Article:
Illustration of a nighttime celebration in Annapolis following the end of the War of 1812.
Annapolis celebrated the new of the war's end in February 1815 - grateful the danger had passed.  (c)Gerry Embelton

“As we passed the picturesque town of Annapolis…we could plainly perceive the inhabitants flying in all directions.” --British midshipman Robert J. Barrett, September 1814.

As a port town and Maryland’s state capital, Annapolis feared it would become a British target during the war. But with a military camp there and no fewer than four forts to protect the city, the British passed it by for easier marks.

The British fleet blockaded Annapolis in April and again in July 1813, and came dangerously close in late August 1814 as enemy ships traveled up the Bay toward Baltimore. The residents moved state documents and other valuables out of the city for safekeeping. When British warships came into view after the invasion of Washington, many frightened residents fled.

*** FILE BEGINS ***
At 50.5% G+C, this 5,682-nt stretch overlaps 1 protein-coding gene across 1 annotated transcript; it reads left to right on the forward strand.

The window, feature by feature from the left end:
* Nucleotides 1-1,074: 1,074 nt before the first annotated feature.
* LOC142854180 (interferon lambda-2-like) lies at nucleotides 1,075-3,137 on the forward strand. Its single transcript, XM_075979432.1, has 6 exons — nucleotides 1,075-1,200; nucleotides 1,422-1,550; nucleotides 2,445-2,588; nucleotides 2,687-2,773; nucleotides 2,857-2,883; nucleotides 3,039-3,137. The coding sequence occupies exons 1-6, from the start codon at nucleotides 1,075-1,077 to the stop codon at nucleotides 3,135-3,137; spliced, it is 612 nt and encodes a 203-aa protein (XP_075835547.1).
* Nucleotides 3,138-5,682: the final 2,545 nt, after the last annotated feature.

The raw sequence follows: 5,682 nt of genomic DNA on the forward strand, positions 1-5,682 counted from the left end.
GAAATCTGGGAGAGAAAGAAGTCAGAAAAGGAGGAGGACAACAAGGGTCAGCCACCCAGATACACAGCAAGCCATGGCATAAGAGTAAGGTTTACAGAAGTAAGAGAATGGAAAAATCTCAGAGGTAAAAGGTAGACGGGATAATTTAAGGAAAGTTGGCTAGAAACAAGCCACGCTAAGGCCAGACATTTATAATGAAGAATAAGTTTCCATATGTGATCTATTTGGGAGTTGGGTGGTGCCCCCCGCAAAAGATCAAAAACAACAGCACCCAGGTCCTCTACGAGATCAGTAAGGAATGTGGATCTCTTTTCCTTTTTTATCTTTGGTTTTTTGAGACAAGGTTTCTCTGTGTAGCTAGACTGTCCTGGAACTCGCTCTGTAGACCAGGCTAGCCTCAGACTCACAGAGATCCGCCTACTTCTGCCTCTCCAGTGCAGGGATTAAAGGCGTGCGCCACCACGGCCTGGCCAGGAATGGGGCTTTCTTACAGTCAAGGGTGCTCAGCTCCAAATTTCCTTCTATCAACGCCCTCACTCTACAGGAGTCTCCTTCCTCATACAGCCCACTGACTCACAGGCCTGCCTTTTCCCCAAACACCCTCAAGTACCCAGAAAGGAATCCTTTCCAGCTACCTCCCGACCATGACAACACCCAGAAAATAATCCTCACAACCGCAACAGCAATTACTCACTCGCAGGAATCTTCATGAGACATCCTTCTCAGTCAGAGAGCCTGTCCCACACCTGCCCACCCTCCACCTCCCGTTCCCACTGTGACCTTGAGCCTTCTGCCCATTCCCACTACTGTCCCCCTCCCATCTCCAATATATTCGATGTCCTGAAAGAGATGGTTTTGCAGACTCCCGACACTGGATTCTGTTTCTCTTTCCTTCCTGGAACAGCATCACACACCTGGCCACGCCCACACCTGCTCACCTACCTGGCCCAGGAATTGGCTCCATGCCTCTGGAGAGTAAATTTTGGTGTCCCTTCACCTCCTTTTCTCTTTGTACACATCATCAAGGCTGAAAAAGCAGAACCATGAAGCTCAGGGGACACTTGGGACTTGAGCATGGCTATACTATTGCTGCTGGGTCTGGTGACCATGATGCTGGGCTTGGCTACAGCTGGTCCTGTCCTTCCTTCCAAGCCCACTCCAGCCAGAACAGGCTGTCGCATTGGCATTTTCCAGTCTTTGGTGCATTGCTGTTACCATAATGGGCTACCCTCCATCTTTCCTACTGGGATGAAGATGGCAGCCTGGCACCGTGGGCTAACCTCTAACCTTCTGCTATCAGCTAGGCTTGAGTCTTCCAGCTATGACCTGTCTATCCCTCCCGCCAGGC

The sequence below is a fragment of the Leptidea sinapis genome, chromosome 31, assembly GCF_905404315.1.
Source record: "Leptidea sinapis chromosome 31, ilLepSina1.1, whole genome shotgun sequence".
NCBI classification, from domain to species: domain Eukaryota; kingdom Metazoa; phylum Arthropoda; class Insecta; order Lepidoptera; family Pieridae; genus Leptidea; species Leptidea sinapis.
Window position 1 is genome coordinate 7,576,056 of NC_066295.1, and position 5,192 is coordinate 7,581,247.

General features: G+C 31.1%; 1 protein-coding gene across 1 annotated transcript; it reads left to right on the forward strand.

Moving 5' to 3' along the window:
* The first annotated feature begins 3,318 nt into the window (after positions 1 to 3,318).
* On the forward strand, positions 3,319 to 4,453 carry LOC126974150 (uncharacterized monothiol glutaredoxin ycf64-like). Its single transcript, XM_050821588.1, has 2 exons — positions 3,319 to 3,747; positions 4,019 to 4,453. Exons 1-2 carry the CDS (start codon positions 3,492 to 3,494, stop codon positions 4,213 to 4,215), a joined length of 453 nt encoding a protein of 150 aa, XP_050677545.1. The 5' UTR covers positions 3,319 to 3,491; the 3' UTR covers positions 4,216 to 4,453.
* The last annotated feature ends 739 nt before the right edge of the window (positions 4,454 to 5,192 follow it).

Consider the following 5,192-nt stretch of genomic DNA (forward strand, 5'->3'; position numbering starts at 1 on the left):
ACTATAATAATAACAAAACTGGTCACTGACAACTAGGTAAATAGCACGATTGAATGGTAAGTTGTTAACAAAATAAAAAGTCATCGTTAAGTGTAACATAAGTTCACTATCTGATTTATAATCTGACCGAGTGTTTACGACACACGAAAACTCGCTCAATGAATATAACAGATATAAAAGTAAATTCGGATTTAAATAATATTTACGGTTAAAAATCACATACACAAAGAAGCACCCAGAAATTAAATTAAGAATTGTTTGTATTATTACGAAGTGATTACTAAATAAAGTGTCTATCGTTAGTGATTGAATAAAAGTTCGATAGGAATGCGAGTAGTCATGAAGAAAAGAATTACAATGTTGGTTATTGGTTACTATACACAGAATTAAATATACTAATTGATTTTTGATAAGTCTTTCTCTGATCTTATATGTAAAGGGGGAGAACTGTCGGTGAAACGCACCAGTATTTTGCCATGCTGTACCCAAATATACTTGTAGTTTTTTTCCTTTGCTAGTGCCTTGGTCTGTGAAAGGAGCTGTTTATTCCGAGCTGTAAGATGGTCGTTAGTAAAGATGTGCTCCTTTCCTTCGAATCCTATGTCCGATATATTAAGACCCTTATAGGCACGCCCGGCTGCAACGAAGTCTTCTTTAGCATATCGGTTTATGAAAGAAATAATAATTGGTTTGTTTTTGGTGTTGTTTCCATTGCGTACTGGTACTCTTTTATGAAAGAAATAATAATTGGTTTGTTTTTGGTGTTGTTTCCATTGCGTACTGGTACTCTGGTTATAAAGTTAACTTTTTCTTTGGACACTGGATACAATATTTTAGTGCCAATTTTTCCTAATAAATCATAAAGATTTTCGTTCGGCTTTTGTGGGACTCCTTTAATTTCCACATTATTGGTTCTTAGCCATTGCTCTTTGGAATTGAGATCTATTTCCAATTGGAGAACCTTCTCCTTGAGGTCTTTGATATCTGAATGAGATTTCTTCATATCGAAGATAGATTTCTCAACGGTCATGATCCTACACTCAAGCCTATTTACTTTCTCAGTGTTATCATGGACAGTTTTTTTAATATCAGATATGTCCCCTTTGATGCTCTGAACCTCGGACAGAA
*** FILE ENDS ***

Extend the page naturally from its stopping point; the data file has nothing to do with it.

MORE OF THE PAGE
Lookouts used the dome of the Maryland Statehouse to track movements of the British navy, and alarm guns and signals sounded from Forts Madison and Severn, calling militiamen to their posts. But Annapolis was lucky. The British never landed near the city, and it survived the war untouched.

Today, many Annapolis building have War of 1812 connections. Francis Scott Key attended school at St. John’s College and was married at Chase-Lloyd House. War issues were debated in the statehouse, and the dome was an observation post. The U.S. Naval Academy, built on grounds of Fort Severn, has War of 1812 collections on display.

Last updated: March 18, 2021

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